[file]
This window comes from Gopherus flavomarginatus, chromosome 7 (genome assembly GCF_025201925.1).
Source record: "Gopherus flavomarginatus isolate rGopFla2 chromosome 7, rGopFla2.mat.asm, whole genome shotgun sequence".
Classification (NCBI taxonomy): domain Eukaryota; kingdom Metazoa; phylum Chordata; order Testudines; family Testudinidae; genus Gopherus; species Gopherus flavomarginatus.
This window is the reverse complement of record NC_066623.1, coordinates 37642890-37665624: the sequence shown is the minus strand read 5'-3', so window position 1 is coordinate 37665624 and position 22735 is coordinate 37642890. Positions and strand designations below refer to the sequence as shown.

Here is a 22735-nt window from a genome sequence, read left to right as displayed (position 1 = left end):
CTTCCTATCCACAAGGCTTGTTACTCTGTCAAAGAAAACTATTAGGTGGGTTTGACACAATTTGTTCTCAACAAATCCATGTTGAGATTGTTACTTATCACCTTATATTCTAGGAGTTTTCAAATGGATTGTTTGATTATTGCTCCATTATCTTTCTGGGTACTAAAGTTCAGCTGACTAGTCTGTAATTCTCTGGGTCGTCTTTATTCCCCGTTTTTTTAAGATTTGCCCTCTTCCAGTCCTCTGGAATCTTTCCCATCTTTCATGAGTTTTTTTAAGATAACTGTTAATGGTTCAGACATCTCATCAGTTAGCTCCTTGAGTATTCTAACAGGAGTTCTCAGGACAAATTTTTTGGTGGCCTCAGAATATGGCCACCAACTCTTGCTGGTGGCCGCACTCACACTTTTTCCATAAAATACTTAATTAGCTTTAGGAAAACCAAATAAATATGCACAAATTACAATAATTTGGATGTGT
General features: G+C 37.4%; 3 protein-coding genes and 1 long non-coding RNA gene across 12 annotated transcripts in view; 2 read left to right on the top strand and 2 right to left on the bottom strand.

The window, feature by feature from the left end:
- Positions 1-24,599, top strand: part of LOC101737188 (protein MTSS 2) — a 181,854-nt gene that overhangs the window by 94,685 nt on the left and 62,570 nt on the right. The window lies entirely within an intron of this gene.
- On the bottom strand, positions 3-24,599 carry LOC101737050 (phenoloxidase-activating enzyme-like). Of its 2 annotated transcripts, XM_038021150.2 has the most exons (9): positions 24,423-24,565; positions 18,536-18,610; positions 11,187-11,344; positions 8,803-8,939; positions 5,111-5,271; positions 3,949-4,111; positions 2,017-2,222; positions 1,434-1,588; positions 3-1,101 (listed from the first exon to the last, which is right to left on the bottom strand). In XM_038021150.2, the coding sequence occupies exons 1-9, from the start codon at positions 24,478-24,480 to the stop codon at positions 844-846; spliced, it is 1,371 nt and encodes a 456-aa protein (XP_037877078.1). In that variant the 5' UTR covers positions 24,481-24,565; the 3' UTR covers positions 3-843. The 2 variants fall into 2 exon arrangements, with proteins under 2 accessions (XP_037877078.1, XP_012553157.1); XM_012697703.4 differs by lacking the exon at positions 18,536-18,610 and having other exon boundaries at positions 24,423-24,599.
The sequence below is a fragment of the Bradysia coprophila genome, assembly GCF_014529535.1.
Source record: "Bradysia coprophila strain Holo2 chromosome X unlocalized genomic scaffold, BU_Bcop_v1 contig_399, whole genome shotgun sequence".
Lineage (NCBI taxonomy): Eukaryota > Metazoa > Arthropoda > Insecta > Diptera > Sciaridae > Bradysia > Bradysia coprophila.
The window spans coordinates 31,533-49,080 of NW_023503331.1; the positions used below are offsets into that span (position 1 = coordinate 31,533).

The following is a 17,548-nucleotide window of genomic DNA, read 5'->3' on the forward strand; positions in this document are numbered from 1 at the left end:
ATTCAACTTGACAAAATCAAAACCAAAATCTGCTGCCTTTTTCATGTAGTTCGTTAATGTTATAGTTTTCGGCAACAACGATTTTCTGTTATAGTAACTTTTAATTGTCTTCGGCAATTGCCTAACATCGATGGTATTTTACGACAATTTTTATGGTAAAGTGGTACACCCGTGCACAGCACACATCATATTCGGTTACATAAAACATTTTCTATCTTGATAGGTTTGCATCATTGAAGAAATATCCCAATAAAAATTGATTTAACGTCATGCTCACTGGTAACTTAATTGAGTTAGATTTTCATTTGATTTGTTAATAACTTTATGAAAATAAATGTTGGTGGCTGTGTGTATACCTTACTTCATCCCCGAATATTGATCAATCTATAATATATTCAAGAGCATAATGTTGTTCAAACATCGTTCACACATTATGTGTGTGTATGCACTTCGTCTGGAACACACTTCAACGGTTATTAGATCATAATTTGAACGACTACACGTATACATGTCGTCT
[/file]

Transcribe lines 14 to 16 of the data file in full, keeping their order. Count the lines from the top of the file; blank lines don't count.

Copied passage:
The window spans coordinates 31,533-49,080 of NW_023503331.1; the positions used below are offsets into that span (position 1 = coordinate 31,533).

The following is a 17,548-nucleotide window of genomic DNA, read 5'->3' on the forward strand; positions in this document are numbered from 1 at the left end:
ATTCAACTTGACAAAATCAAAACCAAAATCTGCTGCCTTTTTCATGTAGTTCGTTAATGTTATAGTTTTCGGCAACAACGATTTTCTGTTATAGTAACTTTTAATTGTCTTCGGCAATTGCCTAACATCGATGGTATTTTACGACAATTTTTATGGTAAAGTGGTACACCCGTGCACAGCACACATCATATTCGGTTACATAAAACATTTTCTATCTTGATAGGTTTGCATCATTGAAGAAATATCCCAATAAAAATTGATTTAACGTCATGCTCACTGGTAACTTAATTGAGTTAGATTTTCATTTGATTTGTTAATAACTTTATGAAAATAAATGTTGGTGGCTGTGTGTATACCTTACTTCATCCCCGAATATTGATCAATCTATAATATATTCAAGAGCATAATGTTGTTCAAACATCGTTCACACATTATGTGTGTGTATGCACTTCGTCTGGAACACACTTCAACGGTTATTAGATCATAATTTGAACGACTACACGTATACATGTCGTCT